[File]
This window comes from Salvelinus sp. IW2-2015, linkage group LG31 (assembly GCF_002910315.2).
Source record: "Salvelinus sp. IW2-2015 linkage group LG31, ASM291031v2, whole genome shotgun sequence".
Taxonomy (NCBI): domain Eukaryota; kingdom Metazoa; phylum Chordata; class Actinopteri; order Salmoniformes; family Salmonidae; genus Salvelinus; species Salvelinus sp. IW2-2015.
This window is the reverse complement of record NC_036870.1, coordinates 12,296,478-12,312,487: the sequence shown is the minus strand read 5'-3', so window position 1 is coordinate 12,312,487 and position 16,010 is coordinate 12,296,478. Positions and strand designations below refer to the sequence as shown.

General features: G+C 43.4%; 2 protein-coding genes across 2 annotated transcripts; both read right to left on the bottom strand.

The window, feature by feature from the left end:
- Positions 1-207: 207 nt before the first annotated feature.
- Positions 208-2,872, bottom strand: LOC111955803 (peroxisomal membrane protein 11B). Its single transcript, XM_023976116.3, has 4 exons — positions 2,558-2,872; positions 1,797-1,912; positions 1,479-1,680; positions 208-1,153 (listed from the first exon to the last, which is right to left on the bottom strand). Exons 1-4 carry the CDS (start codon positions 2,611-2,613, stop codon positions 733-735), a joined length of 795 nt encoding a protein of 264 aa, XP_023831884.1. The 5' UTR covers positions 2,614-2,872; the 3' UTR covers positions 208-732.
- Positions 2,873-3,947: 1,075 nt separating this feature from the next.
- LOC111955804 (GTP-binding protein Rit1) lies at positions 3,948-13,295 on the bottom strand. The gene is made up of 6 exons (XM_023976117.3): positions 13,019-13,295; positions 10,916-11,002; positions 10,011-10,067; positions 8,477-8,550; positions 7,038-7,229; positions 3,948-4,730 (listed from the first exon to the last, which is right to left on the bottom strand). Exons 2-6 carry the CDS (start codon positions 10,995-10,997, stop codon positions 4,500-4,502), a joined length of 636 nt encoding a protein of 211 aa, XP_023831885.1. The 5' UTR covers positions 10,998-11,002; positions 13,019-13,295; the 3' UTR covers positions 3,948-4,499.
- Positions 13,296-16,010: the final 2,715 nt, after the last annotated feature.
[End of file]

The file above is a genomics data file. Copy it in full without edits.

This window comes from Salvelinus sp. IW2-2015, linkage group LG31 (assembly GCF_002910315.2).
Source record: "Salvelinus sp. IW2-2015 linkage group LG31, ASM291031v2, whole genome shotgun sequence".
Taxonomy (NCBI): domain Eukaryota; kingdom Metazoa; phylum Chordata; class Actinopteri; order Salmoniformes; family Salmonidae; genus Salvelinus; species Salvelinus sp. IW2-2015.
This window is the reverse complement of record NC_036870.1, coordinates 12,296,478-12,312,487: the sequence shown is the minus strand read 5'-3', so window position 1 is coordinate 12,312,487 and position 16,010 is coordinate 12,296,478. Positions and strand designations below refer to the sequence as shown.

General features: G+C 43.4%; 2 protein-coding genes across 2 annotated transcripts; both read right to left on the bottom strand.

The window, feature by feature from the left end:
- Positions 1-207: 207 nt before the first annotated feature.
- Positions 208-2,872, bottom strand: LOC111955803 (peroxisomal membrane protein 11B). Its single transcript, XM_023976116.3, has 4 exons — positions 2,558-2,872; positions 1,797-1,912; positions 1,479-1,680; positions 208-1,153 (listed from the first exon to the last, which is right to left on the bottom strand). Exons 1-4 carry the CDS (start codon positions 2,611-2,613, stop codon positions 733-735), a joined length of 795 nt encoding a protein of 264 aa, XP_023831884.1. The 5' UTR covers positions 2,614-2,872; the 3' UTR covers positions 208-732.
- Positions 2,873-3,947: 1,075 nt separating this feature from the next.
- LOC111955804 (GTP-binding protein Rit1) lies at positions 3,948-13,295 on the bottom strand. The gene is made up of 6 exons (XM_023976117.3): positions 13,019-13,295; positions 10,916-11,002; positions 10,011-10,067; positions 8,477-8,550; positions 7,038-7,229; positions 3,948-4,730 (listed from the first exon to the last, which is right to left on the bottom strand). Exons 2-6 carry the CDS (start codon positions 10,995-10,997, stop codon positions 4,500-4,502), a joined length of 636 nt encoding a protein of 211 aa, XP_023831885.1. The 5' UTR covers positions 10,998-11,002; positions 13,019-13,295; the 3' UTR covers positions 3,948-4,499.
- Positions 13,296-16,010: the final 2,715 nt, after the last annotated feature.